“Olivia has been here to watch the neighborhood, and Austin, change over the years,” Holmes said. “What I’m most proud of is our loyal neighborhood customers and to have watched our cooks go on to do great things both in Austin and around the country.”
After the closure, Holmes, who also owns Lucy’s Fried Chicken, will transition Olivia into a new concept, about which he says he will have details soon.
Olivia is open for dinner Tuesday through Thursday from 5 to 10 p.m. and Friday & Saturday from 5 to 11 p.m. and for brunchon Saturday from 10 a.m.-2:30 p.m. and Sunday from 10 a.m.-4 p.m. thru October 9.
Lifestyle magazine Condé Nast Traveler released a list of the Best Restaurants in America, as compiled by its editorial staff. Tyson Cole’s Uchi, which opened on South Lamar Boulevard in 2003, was the only Austin restaurant to make the list.
“Tyson Cole is the patriarch of the Austin food scene, and 13 years in, Uchi is still one of the great Japanese restaurants in the country,” Peter Jon Lindberg wrote.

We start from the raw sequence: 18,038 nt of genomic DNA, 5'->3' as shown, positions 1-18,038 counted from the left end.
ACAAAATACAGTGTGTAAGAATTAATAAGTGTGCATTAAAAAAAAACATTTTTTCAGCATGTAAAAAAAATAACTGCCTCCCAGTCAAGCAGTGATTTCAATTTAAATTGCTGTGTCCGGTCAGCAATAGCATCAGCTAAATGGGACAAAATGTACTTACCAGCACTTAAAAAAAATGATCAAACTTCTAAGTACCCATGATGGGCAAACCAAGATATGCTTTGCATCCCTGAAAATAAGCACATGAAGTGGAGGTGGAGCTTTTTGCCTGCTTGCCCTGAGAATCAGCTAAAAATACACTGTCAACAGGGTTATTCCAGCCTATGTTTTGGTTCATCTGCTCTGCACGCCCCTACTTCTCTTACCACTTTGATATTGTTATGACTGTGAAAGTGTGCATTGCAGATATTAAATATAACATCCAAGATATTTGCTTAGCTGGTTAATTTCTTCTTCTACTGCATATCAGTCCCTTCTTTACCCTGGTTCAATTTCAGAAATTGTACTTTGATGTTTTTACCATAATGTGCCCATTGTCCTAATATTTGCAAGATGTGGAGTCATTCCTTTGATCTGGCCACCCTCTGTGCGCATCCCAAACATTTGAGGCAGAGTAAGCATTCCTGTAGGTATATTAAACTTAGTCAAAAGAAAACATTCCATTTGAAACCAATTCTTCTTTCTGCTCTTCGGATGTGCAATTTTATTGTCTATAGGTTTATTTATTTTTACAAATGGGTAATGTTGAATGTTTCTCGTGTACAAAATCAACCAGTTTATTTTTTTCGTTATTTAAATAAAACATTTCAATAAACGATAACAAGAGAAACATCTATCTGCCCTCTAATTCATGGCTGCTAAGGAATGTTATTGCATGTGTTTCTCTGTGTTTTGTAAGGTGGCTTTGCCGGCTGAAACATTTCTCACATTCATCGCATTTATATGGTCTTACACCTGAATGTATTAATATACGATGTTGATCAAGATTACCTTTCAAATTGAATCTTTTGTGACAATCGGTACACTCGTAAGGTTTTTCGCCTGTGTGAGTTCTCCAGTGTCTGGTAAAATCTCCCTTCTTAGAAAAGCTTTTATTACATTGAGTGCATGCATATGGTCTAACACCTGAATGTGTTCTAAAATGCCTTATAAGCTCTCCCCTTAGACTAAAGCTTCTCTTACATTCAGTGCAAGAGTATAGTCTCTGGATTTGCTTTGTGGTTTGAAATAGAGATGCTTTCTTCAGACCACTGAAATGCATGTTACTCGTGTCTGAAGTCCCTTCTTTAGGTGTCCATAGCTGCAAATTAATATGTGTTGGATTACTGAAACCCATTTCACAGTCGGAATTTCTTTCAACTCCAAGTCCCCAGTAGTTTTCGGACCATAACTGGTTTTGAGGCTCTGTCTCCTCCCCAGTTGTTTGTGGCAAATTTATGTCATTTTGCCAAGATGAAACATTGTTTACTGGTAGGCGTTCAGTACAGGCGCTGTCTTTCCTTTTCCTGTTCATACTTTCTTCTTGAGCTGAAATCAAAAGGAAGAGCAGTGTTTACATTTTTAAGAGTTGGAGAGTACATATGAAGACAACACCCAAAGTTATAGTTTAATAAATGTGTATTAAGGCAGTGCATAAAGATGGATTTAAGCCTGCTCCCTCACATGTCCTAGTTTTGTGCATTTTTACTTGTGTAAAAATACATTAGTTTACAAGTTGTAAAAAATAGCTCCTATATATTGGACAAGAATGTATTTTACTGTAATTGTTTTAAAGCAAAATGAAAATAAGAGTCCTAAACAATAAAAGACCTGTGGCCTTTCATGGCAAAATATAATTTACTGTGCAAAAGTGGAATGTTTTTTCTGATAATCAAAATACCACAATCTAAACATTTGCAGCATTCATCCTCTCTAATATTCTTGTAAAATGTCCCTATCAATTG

Uchi wasn’t the only Lone Star State representative on the list. Oxheart and Kim Phat Hu Tieu Nam Vang in Houston also landed spots.
Make. Eat. Drink., a collaboration of chefs and the artists who design and craft dishes found at some of the best restaurants in the country, takes place November 1 at the Hotel St. Cecilia. This year’s event will feature food from Emmer & Rye’s Kevin Fink, Naomi Pomeroy of Beast in Portland and Matt Jennings, the James Beard-nominated chef behind former Food & Wine and Esquire award-winning restaurant Townsman in Boston.